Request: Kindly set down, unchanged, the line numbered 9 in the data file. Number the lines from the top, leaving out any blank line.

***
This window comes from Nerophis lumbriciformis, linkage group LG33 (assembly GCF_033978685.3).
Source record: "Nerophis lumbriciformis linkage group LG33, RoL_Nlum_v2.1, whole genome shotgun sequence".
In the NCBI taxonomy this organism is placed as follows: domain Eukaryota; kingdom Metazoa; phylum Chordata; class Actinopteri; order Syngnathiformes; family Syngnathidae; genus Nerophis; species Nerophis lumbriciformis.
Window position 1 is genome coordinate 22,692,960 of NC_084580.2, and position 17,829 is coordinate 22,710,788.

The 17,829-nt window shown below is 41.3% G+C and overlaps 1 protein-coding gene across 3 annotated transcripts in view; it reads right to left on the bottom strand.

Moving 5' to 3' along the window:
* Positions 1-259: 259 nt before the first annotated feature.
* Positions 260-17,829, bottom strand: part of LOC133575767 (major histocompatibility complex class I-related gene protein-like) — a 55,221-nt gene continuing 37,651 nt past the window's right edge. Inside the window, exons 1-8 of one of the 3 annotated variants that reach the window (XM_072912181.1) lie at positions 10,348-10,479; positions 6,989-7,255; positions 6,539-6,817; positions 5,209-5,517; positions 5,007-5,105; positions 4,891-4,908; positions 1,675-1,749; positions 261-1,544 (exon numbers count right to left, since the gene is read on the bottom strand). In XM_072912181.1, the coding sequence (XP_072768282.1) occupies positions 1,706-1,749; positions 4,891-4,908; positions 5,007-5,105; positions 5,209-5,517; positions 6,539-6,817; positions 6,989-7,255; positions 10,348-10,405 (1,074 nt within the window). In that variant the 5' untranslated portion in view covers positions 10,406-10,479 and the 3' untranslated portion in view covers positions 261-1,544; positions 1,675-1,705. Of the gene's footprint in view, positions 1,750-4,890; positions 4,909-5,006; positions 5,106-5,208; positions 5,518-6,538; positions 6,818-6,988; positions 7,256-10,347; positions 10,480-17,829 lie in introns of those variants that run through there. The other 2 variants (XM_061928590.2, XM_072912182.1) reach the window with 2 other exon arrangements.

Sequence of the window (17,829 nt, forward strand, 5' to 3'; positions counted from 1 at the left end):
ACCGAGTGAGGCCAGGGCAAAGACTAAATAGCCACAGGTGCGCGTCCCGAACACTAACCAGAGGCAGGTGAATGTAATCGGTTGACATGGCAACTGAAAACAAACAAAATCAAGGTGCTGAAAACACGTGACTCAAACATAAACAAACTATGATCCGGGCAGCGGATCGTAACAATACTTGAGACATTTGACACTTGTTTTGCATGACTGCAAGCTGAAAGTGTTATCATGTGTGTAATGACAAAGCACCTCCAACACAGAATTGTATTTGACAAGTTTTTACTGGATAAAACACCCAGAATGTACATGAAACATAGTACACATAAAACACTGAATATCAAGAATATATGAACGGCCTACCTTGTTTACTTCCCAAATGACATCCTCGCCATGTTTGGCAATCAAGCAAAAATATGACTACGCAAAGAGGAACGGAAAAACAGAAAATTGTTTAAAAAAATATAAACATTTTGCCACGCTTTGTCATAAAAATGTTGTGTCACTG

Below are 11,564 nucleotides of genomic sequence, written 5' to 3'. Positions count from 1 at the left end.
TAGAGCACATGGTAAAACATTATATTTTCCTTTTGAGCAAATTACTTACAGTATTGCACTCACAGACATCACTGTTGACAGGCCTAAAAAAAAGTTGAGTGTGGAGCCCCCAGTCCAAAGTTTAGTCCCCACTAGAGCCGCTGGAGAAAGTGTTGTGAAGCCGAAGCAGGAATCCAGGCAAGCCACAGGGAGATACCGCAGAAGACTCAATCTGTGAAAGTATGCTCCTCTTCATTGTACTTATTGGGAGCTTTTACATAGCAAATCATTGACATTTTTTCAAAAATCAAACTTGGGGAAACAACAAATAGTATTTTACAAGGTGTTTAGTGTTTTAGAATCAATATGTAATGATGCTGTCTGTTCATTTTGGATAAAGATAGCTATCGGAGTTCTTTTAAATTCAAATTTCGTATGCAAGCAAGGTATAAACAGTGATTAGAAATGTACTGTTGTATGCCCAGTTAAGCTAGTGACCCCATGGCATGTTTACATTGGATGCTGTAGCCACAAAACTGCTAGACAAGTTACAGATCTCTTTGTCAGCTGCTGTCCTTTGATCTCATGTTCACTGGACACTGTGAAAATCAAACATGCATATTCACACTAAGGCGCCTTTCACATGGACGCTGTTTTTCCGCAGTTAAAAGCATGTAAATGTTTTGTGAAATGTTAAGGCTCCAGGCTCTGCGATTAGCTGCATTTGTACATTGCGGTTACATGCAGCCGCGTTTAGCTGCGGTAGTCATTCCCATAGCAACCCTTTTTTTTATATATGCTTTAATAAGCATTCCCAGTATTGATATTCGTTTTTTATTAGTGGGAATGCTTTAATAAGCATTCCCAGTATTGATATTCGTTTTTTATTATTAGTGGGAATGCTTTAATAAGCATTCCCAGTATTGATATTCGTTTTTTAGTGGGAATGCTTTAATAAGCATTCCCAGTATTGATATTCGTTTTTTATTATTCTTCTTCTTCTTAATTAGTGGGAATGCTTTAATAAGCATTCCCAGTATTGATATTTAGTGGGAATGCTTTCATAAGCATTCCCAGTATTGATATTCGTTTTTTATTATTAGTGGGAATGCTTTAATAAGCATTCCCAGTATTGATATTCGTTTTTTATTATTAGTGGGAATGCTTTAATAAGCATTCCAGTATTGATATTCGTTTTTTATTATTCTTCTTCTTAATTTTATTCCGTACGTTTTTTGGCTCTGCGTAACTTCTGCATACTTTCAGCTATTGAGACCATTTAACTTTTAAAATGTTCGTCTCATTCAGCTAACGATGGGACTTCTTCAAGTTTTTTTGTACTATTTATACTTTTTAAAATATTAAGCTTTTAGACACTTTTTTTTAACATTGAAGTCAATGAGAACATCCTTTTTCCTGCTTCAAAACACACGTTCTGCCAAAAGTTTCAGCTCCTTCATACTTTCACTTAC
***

Sequence of the window (17,829 nt, forward strand, 5' to 3'; positions counted from 1 at the left end):